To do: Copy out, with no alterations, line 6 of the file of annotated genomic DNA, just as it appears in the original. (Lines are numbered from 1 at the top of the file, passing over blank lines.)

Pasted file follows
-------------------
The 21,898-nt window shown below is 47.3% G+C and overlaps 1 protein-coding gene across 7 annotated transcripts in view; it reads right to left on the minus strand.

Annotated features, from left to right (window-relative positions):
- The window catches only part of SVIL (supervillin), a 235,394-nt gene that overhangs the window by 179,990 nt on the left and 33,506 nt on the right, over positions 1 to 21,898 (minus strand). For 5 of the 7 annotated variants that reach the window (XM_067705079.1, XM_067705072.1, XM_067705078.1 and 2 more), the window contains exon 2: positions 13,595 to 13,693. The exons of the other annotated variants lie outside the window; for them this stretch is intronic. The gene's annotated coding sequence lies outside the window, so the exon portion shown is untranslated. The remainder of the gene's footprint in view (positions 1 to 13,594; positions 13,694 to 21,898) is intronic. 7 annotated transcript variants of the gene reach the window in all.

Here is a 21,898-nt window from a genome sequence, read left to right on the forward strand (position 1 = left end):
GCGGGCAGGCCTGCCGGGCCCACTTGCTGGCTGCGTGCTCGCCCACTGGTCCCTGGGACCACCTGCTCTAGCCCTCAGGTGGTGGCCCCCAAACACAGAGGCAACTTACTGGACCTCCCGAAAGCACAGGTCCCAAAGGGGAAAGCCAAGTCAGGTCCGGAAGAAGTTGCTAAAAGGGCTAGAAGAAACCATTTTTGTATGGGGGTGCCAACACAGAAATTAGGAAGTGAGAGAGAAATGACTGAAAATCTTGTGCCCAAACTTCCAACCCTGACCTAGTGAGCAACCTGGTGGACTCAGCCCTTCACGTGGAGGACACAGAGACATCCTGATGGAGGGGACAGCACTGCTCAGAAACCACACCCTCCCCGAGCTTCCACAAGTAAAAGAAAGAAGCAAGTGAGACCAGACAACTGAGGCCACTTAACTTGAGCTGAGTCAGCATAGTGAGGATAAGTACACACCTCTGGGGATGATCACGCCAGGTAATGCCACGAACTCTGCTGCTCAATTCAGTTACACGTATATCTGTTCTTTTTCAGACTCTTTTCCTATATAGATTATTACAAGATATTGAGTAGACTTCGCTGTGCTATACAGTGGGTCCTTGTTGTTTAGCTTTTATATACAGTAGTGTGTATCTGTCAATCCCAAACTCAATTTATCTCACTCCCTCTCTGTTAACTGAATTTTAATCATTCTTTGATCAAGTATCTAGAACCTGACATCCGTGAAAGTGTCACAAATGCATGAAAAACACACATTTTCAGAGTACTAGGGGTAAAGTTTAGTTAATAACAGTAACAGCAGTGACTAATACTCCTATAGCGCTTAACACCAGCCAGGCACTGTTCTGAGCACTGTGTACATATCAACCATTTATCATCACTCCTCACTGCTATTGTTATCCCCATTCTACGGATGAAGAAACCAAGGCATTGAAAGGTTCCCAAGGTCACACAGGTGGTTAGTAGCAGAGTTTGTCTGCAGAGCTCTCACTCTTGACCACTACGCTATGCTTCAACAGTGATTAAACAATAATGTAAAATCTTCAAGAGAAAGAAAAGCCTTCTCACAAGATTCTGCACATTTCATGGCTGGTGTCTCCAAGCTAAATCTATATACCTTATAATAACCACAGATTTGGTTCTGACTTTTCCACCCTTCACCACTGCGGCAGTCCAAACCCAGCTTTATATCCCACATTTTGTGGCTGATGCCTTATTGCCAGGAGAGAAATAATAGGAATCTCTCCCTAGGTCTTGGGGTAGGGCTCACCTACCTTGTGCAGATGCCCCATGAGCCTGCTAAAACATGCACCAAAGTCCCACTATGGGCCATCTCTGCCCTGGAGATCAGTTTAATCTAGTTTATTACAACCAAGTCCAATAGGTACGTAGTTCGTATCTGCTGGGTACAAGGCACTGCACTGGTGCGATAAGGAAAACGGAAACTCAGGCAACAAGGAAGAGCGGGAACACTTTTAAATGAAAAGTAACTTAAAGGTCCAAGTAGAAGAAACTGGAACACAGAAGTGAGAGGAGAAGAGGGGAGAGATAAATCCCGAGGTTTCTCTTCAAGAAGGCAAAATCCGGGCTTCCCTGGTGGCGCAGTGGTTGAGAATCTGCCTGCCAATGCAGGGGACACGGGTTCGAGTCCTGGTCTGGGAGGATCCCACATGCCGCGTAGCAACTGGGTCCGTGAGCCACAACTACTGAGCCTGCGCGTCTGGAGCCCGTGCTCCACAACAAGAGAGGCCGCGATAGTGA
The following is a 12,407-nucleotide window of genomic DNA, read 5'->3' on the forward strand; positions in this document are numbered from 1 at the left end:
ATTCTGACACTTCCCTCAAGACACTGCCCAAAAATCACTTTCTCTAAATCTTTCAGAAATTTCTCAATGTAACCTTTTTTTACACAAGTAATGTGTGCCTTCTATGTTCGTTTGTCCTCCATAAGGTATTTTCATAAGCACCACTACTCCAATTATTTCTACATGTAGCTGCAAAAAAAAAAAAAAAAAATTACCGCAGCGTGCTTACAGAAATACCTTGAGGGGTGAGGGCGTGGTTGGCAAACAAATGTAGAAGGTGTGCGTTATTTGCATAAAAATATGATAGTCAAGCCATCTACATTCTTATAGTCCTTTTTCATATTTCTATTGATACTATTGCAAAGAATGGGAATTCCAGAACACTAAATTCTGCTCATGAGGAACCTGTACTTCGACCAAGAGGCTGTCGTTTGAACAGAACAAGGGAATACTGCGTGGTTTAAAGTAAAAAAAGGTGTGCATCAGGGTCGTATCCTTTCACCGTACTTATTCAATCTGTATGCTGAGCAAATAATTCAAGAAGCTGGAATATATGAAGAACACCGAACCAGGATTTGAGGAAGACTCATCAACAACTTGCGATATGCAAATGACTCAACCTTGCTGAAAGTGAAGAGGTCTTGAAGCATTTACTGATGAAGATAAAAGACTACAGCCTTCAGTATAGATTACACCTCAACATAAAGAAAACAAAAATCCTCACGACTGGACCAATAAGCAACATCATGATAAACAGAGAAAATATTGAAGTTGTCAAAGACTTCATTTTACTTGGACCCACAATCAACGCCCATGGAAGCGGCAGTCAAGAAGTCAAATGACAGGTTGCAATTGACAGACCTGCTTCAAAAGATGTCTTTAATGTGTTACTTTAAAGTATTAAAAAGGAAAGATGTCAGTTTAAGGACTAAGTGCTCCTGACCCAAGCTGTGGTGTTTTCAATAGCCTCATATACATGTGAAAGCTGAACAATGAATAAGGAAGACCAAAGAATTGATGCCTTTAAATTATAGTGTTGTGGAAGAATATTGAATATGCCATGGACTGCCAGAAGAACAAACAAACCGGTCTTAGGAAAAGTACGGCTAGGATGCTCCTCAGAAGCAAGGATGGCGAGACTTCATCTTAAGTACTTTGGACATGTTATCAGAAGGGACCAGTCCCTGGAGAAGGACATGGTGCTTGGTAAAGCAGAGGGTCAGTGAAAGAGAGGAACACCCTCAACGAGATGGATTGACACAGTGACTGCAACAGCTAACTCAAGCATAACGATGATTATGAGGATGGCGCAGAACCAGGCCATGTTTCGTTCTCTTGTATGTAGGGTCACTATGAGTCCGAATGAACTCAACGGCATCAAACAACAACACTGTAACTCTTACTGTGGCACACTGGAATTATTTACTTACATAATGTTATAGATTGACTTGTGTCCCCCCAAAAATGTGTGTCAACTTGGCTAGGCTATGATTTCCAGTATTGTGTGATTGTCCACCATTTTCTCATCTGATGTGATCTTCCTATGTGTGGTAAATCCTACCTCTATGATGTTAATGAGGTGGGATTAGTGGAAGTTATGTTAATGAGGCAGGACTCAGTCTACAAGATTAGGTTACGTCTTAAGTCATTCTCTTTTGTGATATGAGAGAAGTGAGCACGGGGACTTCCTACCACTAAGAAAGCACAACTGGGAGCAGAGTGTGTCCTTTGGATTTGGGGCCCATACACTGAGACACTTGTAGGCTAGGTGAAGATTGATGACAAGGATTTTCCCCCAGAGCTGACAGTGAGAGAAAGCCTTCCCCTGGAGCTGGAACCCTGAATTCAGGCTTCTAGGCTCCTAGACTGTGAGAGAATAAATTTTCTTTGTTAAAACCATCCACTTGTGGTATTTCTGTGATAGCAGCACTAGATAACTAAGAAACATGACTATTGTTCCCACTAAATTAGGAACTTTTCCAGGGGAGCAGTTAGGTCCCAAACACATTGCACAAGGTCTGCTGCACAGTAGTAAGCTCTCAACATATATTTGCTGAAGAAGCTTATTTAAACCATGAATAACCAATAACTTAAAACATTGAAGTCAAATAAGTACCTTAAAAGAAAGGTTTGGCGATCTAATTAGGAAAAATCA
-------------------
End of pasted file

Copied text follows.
The following is a 12,407-nucleotide window of genomic DNA, read 5'->3' on the forward strand; positions in this document are numbered from 1 at the left end: